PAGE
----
When should I contact my doctor?
You should contact your doctor whenever you have a concern about your health and well-being as they are likely to be the best person to advise you regarding diagnosis and treatment options for PMS or PMDD. While many women with mild to moderate symptoms of PMS may be helped by life-style changes, others with more severe symptoms or those who suffer from PMDD are likely to require medical and/or behavioral treatment in order to experience significant clinical improvement.
Some women benefit from the use of oral contraceptive pills. One type of pill, which contains a type of progestin called drosperinone, has been marketed as Yaz® (Berlex) and is approved by the Federal Drug Administration for the treatment of PMDD. Women who suffer from severe symptoms may require other types of treatment. Treatment can alleviate the intense psychological turmoil and distress caused by these symptoms each month.
Although exercise, proper nutrition, calcium, and other supplements such as vitamin B6 may help alleviate some of the milder symptoms of PMS that occur, research studies have shown that these strategies do not consistently alleviate the types of symptoms that occur with PMDD. Medications known as selective serotonin reuptake inhibitors (SSRIs) are the first-line treatment for PMDD in many countries. The FDA has approved several SSRIs including sertraline (Zoloft®), fluoxetine (Prozac®) and paroxetine (Paxil®) for the treatment of mood and physical symptoms associated with PMDD. The majority of women who take these medications for PMDD experience a meaningful decline in their symptoms. However, PMDD symptoms typically return after discontinuation of the medication. Thus, SSRI treatment is not a cure although it can greatly reduce distressing symptoms and improve overall functioning.
Many women wonder whether oral contraceptive pills (OCPs) can be a treatment for PMDD as these medications keep women from ovulating. Most OCPs cause women to have an even amount of hormones throughout the weeks they take them. Although OCPs keep hormone levels even, they expose the woman to different kinds of estrogens and progestins, some of which may not mimic natural hormones produced by the ovaries. Some women with PMDD notice a worsening of their mood symptoms with OCPs or that the symptoms are present all month instead of just before their period. One type of OCP called Yaz® received FDA approval for the treatment of PMDD in 2008. Yaz is different from many other OCPs on the market because the progestin in Yaz is called drosperinone and it works in the body differently than the progestins in most other OCPs. Whether this is the reason that Yaz is effective in the treatment of PMDD and other OCPs are not, is still the topic of research.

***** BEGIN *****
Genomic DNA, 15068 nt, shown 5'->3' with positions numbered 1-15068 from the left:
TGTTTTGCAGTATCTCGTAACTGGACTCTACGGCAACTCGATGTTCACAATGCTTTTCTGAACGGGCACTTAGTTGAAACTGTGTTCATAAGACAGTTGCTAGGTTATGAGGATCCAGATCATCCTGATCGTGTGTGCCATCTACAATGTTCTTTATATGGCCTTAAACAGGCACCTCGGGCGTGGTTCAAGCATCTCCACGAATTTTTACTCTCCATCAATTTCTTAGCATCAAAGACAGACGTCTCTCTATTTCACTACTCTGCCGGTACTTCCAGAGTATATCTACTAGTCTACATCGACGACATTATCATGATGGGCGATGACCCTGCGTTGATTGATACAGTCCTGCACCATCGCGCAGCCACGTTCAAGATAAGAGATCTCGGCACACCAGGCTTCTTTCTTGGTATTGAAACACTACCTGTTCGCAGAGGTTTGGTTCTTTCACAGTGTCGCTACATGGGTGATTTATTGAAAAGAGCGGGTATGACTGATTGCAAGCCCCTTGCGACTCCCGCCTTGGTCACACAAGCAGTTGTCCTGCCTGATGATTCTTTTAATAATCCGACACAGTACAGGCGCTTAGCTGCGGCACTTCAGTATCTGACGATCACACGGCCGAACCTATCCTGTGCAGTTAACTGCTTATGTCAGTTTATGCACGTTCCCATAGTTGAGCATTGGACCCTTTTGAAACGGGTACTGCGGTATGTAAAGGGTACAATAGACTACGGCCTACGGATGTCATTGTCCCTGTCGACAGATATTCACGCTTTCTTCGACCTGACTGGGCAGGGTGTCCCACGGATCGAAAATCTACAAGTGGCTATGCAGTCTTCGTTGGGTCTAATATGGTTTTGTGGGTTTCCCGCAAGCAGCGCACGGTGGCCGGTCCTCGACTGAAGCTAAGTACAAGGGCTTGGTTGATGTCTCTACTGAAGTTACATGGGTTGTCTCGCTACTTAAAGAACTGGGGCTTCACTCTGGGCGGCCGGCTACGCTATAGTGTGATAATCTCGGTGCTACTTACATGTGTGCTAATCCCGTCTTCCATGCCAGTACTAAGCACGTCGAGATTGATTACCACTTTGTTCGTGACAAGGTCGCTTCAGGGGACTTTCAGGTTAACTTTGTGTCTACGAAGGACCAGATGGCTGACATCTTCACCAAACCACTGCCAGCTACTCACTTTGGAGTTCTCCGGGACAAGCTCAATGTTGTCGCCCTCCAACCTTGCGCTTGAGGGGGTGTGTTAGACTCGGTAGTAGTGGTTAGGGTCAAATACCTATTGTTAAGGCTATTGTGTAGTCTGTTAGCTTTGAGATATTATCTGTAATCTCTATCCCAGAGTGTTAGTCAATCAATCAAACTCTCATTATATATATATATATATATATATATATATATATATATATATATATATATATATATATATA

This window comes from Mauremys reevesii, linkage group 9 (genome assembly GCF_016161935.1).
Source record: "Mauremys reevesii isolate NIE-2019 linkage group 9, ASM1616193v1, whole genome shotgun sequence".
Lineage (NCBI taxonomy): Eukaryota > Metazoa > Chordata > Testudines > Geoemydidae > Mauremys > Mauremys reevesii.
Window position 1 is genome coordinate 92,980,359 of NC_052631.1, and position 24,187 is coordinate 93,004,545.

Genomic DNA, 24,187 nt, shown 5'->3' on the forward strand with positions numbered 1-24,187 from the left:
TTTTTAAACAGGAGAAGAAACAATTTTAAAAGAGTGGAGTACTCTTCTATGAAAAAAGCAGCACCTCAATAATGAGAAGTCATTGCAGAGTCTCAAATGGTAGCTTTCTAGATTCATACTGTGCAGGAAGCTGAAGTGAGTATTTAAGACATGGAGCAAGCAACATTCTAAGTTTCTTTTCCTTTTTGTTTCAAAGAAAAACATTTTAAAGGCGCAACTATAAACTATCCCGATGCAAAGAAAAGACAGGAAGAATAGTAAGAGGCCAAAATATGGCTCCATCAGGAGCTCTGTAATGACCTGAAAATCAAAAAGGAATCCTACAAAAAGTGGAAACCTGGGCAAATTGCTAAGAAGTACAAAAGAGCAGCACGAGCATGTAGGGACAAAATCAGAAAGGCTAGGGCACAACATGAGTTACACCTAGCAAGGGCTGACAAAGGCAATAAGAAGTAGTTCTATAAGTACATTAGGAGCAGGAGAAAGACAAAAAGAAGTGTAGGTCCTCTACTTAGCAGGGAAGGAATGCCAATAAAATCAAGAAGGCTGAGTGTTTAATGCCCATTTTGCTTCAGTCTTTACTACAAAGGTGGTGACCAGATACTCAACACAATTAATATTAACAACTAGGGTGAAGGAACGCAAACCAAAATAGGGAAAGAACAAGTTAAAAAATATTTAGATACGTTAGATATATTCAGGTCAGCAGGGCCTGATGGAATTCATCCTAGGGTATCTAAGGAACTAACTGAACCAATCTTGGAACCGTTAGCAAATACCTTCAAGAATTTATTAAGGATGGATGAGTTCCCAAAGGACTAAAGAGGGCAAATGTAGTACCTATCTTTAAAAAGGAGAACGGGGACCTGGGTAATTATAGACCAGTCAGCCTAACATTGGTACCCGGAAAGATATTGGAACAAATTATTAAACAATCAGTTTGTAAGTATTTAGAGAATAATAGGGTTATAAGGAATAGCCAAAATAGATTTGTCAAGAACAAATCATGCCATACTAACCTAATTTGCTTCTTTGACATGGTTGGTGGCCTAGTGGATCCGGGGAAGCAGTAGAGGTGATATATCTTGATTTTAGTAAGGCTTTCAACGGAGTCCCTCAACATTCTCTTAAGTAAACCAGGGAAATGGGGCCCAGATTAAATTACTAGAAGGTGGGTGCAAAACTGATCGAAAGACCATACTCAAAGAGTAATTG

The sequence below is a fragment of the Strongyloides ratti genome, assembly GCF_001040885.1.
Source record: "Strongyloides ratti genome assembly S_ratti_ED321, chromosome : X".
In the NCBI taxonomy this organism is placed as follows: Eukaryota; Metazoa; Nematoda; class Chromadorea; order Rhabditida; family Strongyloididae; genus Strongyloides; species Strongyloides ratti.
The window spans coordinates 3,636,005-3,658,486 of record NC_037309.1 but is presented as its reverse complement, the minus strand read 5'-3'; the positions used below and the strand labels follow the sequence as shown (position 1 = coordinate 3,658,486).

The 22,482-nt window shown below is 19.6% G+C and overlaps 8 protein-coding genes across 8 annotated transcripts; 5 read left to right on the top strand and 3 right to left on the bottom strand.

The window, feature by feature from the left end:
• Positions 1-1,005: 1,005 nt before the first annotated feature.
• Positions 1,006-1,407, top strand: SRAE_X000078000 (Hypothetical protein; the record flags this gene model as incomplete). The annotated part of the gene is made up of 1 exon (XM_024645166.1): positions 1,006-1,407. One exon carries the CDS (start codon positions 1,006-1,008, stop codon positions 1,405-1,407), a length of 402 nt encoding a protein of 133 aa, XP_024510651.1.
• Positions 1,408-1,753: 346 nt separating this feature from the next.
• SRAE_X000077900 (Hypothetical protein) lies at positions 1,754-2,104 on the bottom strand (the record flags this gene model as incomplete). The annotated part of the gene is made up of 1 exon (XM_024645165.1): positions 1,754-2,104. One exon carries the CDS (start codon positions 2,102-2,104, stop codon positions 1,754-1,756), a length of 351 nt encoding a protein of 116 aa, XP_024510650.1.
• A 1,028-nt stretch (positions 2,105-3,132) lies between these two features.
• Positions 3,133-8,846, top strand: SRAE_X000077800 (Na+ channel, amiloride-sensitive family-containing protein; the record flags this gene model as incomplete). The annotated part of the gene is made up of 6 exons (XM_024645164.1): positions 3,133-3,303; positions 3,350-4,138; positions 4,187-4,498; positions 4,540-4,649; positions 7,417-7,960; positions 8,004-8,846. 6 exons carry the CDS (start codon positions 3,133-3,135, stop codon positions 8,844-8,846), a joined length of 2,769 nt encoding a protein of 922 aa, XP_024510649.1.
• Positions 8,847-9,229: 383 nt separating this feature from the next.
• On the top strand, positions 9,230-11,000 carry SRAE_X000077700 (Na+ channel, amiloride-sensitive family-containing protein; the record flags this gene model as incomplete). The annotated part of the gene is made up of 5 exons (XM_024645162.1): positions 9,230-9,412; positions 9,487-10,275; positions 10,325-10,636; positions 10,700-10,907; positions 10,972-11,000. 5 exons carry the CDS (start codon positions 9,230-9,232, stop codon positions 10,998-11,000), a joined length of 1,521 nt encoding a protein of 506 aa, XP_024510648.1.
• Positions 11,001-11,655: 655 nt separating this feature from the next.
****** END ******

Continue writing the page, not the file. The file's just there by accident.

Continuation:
Another type of treatment that effects a woman's ovarian hormone production and is effective in the treatment of PMDD is gonadotropin releasing hormone (GnRH) agonist. However, GnRH agonists frequently cause women to experience typical menopause symptoms such as hot flashes, night sweats and vaginal dryness as GnRH agonists dramatically reduce ovarian production of estrogen. However, for the young woman whose PMDD symptoms are not responsive to SSRI or Yaz treatment, the side effects and risks associated with GnRH agonist treatment may be offset by the potential benefits of symptom reduction and improved quality of life.
No matter what treatment one ultimately chooses, the important thing to remember is that women do not have to experience PMS and PMDD. These symptoms are not "just part of being a woman." If your symptoms prior to your period cause you distress or difficulties in your life, you can feel better. Both SSRIs and Yaz are effective, well-tolerated treatments. Make an appointment with your doctor, document your symptoms and bring your symptom diary to discuss with your doctor. If you live in the Philadelphia area, the Penn Center for Women's Behavioral Wellness has clinicians who are trained to evaluate your symptoms and discuss with you the various treatment options. If you meet criteria for one of our on-going research studies, you may qualify for free care, otherwise, customary charges will apply.